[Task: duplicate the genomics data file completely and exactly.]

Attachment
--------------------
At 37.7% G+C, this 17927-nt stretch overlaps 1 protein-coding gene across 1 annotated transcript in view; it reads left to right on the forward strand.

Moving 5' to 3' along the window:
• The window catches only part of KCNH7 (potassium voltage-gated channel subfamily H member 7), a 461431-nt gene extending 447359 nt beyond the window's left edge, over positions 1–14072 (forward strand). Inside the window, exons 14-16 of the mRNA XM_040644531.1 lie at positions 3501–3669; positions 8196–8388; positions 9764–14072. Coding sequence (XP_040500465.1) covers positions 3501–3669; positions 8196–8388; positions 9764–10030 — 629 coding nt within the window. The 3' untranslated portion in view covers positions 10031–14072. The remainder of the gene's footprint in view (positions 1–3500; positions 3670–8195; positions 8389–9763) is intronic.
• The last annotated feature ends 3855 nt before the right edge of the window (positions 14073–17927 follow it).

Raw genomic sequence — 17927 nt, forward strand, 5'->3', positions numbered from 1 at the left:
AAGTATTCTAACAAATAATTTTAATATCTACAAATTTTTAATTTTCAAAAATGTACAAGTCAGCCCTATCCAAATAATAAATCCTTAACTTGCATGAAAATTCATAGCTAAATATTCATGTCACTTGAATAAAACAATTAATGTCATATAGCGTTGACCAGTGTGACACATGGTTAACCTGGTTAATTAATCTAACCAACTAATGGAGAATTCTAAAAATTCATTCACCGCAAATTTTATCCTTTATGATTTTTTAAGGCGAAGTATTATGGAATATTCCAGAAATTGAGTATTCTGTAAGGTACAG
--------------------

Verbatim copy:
At 37.7% G+C, this 17927-nt stretch overlaps 1 protein-coding gene across 1 annotated transcript in view; it reads left to right on the forward strand.

Moving 5' to 3' along the window:
• The window catches only part of KCNH7 (potassium voltage-gated channel subfamily H member 7), a 461431-nt gene extending 447359 nt beyond the window's left edge, over positions 1–14072 (forward strand). Inside the window, exons 14-16 of the mRNA XM_040644531.1 lie at positions 3501–3669; positions 8196–8388; positions 9764–14072. Coding sequence (XP_040500465.1) covers positions 3501–3669; positions 8196–8388; positions 9764–10030 — 629 coding nt within the window. The 3' untranslated portion in view covers positions 10031–14072. The remainder of the gene's footprint in view (positions 1–3500; positions 3670–8195; positions 8389–9763) is intronic.
• The last annotated feature ends 3855 nt before the right edge of the window (positions 14073–17927 follow it).

Raw genomic sequence — 17927 nt, forward strand, 5'->3', positions numbered from 1 at the left:
AAGTATTCTAACAAATAATTTTAATATCTACAAATTTTTAATTTTCAAAAATGTACAAGTCAGCCCTATCCAAATAATAAATCCTTAACTTGCATGAAAATTCATAGCTAAATATTCATGTCACTTGAATAAAACAATTAATGTCATATAGCGTTGACCAGTGTGACACATGGTTAACCTGGTTAATTAATCTAACCAACTAATGGAGAATTCTAAAAATTCATTCACCGCAAATTTTATCCTTTATGATTTTTTAAGGCGAAGTATTATGGAATATTCCAGAAATTGAGTATTCTGTAAGGTACAG